Just how clean do we need markets to be? How much are we willing to do to enforce these rules? And why does there seem to be so little interest in pursuing these people?
Answers to these questions have begun to emerge in the United States. After the debacle of the financial collapse in 2008, regulators have been empowered to really pursue criminal trades. There have been a number of cases (approaching 200) many of which have emerged from the web of contacts of convicted hedge fund manager Raj Rajaratnam.
In mid 2012 these prosecutions of stock market corruption seem to be drawing to a close. With sentences of over 10 years for a number of those convicted, the message being sent to traders and market participants is clear. Yet as this article shows, when the monetary rewards are high, morality seems to be pushed to the side by human nature.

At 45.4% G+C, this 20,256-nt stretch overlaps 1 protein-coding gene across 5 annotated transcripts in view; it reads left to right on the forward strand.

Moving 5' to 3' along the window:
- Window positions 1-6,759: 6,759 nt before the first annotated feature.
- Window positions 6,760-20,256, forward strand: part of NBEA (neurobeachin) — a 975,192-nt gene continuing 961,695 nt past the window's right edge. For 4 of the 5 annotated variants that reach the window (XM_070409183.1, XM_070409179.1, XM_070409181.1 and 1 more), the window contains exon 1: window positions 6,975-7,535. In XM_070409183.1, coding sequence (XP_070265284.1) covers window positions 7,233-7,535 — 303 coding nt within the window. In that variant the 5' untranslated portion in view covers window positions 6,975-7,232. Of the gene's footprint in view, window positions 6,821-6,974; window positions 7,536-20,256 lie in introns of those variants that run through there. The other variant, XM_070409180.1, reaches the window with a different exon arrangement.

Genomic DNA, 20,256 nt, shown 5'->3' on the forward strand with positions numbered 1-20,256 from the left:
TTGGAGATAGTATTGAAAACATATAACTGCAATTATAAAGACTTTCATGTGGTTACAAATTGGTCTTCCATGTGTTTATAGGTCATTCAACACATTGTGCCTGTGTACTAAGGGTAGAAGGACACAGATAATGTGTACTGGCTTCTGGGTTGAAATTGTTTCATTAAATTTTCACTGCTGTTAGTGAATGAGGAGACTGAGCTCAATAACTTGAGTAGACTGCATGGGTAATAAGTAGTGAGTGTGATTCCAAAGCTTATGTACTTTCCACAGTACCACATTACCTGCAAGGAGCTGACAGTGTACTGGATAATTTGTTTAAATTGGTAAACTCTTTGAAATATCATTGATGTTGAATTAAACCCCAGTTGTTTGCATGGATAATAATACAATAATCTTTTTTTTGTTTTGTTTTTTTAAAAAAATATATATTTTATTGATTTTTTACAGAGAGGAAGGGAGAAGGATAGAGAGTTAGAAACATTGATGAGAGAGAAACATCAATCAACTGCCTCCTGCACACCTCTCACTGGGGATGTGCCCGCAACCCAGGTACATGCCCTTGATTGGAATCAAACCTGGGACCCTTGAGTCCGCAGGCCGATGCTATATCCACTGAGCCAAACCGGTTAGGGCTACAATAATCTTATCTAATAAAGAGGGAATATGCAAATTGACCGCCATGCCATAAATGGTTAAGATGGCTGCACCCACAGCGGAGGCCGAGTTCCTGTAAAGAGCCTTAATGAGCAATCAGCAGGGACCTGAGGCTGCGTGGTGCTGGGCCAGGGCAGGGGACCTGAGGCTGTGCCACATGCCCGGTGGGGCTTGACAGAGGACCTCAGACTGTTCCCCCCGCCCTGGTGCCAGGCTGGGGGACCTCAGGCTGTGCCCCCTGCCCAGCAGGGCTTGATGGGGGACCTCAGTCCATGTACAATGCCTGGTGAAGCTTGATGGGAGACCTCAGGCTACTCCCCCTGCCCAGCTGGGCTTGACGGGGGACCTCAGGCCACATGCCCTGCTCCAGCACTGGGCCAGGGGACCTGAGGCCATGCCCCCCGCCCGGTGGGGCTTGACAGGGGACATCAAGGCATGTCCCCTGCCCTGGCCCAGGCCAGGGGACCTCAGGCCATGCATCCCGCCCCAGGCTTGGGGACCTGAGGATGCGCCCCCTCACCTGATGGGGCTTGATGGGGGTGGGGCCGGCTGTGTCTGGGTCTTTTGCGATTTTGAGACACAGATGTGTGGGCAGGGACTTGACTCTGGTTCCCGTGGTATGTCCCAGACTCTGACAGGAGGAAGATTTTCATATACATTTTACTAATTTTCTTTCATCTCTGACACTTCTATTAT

As is typically the case though, the main characters in cases such as the one above earn high salaries and bonuses and do not appear to even need the money. Motive is not always easy to establish in such trials, but there clearly is a motive and probably relates to winning and getting away with taking risks.
We at StockExchangeSecrets do not pretend to know the answers to the thorny subjects of the markets and human nature, but we can at least identify some of the issues.